This stuffed elephant is adorable and is great for presents. I have the one in these pictures on my mantelpiece now but can imagine it in a little girl’s room or a nursery. The first one I made is sitting on a bookshelf in my mother’s home. There are so many ways to tweak this elephant that you could possibly make one for any occasion. Although it does take some time to make, the steps are fairly straightforward. I found this craft on Create Studio’s blog.
- Elephant pattern
- Bow pattern (see my previous post)
- 1/2 yard of gray felt (you could do less than 1/2 yard but to be safe I suggest that much)
- Pink felt, enough to make a bow
- Decorative matching scrap fabric, enough for two ears
- Pink embroidery thread
- Bean bag filler plastic pellets
- Needle, pins, scissors
First, print out the elephant and bow patterns. You will need to enlarge the elephant pattern and switch to landscape style before printing it. I suggest printing it at 250%, but it’s really up to you and how large or small you want the elephant. You may want to print it in a few different sizes.
Cut out the pieces of the elephant pattern once printed and pin them to your felt. Now cut out the felt pieces. For the ears, cut out two pieces from the grey felt and two pieces from your decorative scrap fabric. Make these pieces larger than the ear pattern because you’ll turn in the fabric when you sew it.
Once all of the pieces have been cut out, pin them together. The pieces tell you what each is for (see picture above) so that should help you know where everything goes. Match everything up as best as you can, this was a difficult step for me because the underbellies never seemed to actually fit. I ended up cutting a bit of fabric off of the underbelly pieces but perhaps I just did it wrong. This go around I left off the feet and the small trunk piece. I decided I would add them on when I got to those parts. You do not need to pin the ears onto the elephant at this point either.
Now that the elephant is pinned together, start sewing! You will be sewing this elephant by hand, using a whip stitch. Watch this video to see how it’s done (thank you Create Studio for finding it). Start at any point of the elephant you feel most comfortable. I actually started by sewing each little foot pad on first, then the trunk piece, and then sewing the rest of the body. This way it got the tiny pieces out of the way. There was no way I got enough thread to do the whole elephant in one go so I tried doing it in chunks, one foot to one foot, trunk to foot, etc. Take your time and don’t feel bad if it’s not as perfect as you’d like, this is homemade, it’s not supposed to look uniform. Create Studio suggested a great idea when sewing the trunk, add some stuffing as you sew instead of waiting until the end. Although I did not do this I do admit it probably would have made stuffing the trunk much easier.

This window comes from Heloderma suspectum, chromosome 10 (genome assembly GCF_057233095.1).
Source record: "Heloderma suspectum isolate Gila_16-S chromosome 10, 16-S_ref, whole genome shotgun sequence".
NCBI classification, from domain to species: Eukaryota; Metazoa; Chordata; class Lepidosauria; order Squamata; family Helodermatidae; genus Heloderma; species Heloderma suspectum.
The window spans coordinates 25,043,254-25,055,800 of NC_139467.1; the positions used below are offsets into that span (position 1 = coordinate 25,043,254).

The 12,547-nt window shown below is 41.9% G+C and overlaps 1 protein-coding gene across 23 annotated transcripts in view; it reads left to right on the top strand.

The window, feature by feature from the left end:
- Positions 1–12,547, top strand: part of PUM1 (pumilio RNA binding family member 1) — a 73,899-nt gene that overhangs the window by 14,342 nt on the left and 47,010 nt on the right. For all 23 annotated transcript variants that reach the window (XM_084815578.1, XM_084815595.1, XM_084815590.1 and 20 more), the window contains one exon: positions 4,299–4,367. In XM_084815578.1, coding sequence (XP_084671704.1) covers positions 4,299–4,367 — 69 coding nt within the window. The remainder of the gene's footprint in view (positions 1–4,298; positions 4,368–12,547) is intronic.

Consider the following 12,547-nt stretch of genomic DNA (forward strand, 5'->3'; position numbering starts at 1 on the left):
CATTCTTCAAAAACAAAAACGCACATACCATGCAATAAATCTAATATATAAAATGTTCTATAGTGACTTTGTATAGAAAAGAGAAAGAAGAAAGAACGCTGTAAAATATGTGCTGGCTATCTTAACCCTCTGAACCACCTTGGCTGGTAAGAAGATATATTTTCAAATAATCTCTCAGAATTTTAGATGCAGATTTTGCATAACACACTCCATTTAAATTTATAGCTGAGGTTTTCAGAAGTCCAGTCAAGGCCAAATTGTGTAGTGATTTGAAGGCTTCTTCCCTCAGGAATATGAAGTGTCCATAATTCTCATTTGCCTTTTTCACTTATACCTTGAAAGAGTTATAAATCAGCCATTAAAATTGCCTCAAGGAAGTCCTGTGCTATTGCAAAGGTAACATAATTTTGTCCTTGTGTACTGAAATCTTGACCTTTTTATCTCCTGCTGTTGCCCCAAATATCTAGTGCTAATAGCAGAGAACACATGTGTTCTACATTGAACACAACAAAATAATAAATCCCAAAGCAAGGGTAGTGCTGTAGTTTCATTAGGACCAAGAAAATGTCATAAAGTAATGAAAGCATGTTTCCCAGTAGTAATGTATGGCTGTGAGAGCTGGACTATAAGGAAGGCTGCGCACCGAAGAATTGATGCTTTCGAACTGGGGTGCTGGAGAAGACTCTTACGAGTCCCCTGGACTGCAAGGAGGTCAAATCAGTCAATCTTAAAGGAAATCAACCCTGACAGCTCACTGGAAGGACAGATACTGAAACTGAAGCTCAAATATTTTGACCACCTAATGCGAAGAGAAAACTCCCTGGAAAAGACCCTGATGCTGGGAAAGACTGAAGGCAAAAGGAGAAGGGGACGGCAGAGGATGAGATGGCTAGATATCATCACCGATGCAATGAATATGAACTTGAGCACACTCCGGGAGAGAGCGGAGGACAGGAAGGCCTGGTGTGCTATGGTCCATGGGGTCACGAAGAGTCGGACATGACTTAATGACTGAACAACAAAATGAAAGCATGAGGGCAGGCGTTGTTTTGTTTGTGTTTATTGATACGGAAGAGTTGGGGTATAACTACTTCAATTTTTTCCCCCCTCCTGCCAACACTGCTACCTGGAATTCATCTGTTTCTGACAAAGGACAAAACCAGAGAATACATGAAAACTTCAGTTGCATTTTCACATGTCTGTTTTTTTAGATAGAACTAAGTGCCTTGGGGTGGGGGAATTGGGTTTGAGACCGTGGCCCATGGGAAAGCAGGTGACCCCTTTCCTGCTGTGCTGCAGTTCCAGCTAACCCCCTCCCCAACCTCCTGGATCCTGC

Note that there will be an opening in the stomach of the elephant where stuffing can be inserted. Do not sew this opening until you are satisfied with the amount of stuffing.
Once your elephant is sewn, it is time to make the ears. Sew one decorative scrap piece to one felt piece. As you sew the decorative fabric onto the felt, turn under the fabric so there is a smooth edge, no frays. When the ears are done, go ahead and sew them onto your elephant.
Then make a bow for it. Sew that onto the elephant’s head, in front of one of the ears.
Now we’re finally ready to stuff it! As mentioned earlier, there should be an opening on the stomach of the elephant where you can insert the stuffing.
I used bean bag pellets to stuff the feet of the elephant. This way there’s a bit of weight on it to help it stay upright. The good thing about these pellets is that they can be washed, so, if for some reason you need to wash the thing, you can do so without any worries.
After filling the feet about halfway with pellets, I filled the rest of the elephant with stuffing. Depending on how firm you want it, you may end up using a sizable portion of stuffing. Stuff away to your heart’s content!
The final step to this cute little creature is to sew up his stomach now that you’re doing stuffing him. This is also the time to see if any of your stitches are loose or if there is an area you need to sew up a bit more.
And there you have your own stuffed elephant!
Some thoughts: Next time I’ll choose a softer felt because this one was a bit difficult for the thread to go through. I will also try to find a thicker thread so perhaps I won’t have to stitch as much.
I just love how these elephants can be any color, any combinations, any sizes! I’d like to make a gray and yellow one next!